Oil price anomaliesThe only alternative to auto-pricing of imported fuel is a better auto-pricing mechanism.
Intense politicisation has put Nepal’s vital systems out of sync. On Saturday, the Nepal Oil Corporation (NOC), the state-owned oil monopoly, jacked up petrol and diesel prices by Rs2 to Rs6 per litre respectively in response to a new price list from its sole supplier, the Indian Oil Corporation, through the auto-pricing rule. Furthermore, the price of a 14.2-litre cooking liquid petroleum gas cylinder rose by Rs215 per cylinder, to reach Rs2,110. However, following widespread criticism, the corporation withdrew its decision on Sunday at Prime Minister Pushpa Kamal Dahal’s direction.
Unfortunately, this arbitrary, unilateral decision from the country’s premier, made without consulting concerned ministries and ministers, in turn, is no more than a populist move. It also jeopardises the auto-pricing mechanism, which was revived by law only this July after a nine-year hiatus to adjust local prices based on global price changes. While our politicians, lawmakers and bureaucrats are notorious for breaking laws and policies, Dahal this time tried to appease public sentiment at a time when inflation has been costing Nepalis an arm and a leg, especially with increases in food prices and transport fares ahead of the impending festive season. Addressing the Parliament on Sunday, Dahal stated that the auto-pricing mechanism was “against consumer sentiments and sufferings” and goes against public choice.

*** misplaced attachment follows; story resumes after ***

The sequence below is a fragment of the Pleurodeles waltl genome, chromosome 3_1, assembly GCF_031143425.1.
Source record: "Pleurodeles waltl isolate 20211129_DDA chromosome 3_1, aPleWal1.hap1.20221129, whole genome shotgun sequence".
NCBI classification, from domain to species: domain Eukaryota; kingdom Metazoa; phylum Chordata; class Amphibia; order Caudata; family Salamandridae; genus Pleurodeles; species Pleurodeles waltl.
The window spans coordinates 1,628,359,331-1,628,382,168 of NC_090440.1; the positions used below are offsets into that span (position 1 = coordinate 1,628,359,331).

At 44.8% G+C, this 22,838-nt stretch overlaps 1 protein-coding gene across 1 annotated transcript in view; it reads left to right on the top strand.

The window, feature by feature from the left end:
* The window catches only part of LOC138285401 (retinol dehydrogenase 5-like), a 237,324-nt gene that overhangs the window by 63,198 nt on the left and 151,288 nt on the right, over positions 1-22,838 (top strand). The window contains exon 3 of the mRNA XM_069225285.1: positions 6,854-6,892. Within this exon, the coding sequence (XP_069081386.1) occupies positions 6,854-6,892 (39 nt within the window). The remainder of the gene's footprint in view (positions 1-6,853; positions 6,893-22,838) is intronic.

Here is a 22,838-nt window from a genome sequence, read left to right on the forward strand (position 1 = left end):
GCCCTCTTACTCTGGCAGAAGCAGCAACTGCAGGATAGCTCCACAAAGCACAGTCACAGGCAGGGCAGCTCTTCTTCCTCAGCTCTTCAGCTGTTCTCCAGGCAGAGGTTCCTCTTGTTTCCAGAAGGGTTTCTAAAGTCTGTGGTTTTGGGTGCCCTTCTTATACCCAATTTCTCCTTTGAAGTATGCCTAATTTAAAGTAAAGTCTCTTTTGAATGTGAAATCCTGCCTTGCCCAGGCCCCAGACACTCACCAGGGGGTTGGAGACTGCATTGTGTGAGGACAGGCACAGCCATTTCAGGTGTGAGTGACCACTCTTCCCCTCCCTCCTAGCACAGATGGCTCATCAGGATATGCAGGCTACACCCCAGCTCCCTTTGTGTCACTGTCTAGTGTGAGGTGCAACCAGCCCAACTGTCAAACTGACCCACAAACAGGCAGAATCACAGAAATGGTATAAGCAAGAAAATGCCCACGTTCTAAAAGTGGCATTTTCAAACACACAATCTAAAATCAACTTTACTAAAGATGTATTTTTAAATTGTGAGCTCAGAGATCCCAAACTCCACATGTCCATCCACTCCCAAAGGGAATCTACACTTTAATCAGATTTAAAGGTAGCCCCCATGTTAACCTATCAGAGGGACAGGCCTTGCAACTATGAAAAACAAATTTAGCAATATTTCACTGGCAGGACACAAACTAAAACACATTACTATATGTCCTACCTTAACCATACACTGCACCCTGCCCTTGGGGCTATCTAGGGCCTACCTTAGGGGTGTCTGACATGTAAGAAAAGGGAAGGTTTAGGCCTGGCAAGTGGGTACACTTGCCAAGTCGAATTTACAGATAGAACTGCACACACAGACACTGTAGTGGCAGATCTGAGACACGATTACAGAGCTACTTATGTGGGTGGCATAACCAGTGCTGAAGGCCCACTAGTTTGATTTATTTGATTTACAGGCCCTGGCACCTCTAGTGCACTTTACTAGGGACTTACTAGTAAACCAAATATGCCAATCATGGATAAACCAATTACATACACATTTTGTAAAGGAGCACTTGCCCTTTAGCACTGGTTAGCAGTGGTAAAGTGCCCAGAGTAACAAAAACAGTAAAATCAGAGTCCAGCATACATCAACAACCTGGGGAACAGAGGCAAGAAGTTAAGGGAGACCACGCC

According to consumer rights advocates, the automatic price mechanism is not carried out fairly and is rife with loopholes. The mechanism currently only applies to petrol, diesel, liquid petroleum gas and kerosene and excludes jet fuel. Neither the corporation nor the government has a credible explanation for why aviation fuel was left out. The corporation should have adhered to the law as a government-owned body, but intense politicisation of oil pricing has again come in the way.
Market mechanisms do not determine oil prices in Nepal. Given many anomalies in the country on oil and petroleum products, ending NOC’s oil monopoly would be to everyone’s interest, as many have long argued. This would pave the way for a fair and competitive environment in this sector, ultimately giving consumers some choice on how much they pay for their fuel. The government should consider developing necessary policies and legal framework for an open market, including the entry of the private sector in import and distribution, while also closely monitoring the whole mechanism for loopholes. Similarly, reforms in the auto pricing mechanism are needed, as is transparency regarding why aviation fuel is excluded.
Furthermore, the government should invest in and make provisions for sustainable practices, such as use of more electric vehicles, in order to reduce the country’s reliance on petrol and diesel. Electric vehicles got all the attention at the NADA Auto Show last month, occupying 60 percent of the stalls, and many visitors preferred electric two-wheelers. This public interest in e-vehicles can be further boosted through better targeted subsidies and greater awareness of the benefits of clean fuel. Not that authorities aren’t trying to phase out petrol vehicles, but the oil lobby in Nepal is so powerful, it invariably stymies any such efforts.
Politicians should stop meddling in petroleum prices and instead focus on opening the market to new players and better monitoring inefficiency and corruption within the NOC. Only then can Nepal do away with the malpractices and mismanagement in oil pricing. The auto-pricing mechanism provided a system to a country with unmanaged oil prices. The only alternative to auto-pricing is a better auto-pricing mechanism, not open state meddling in the oil market.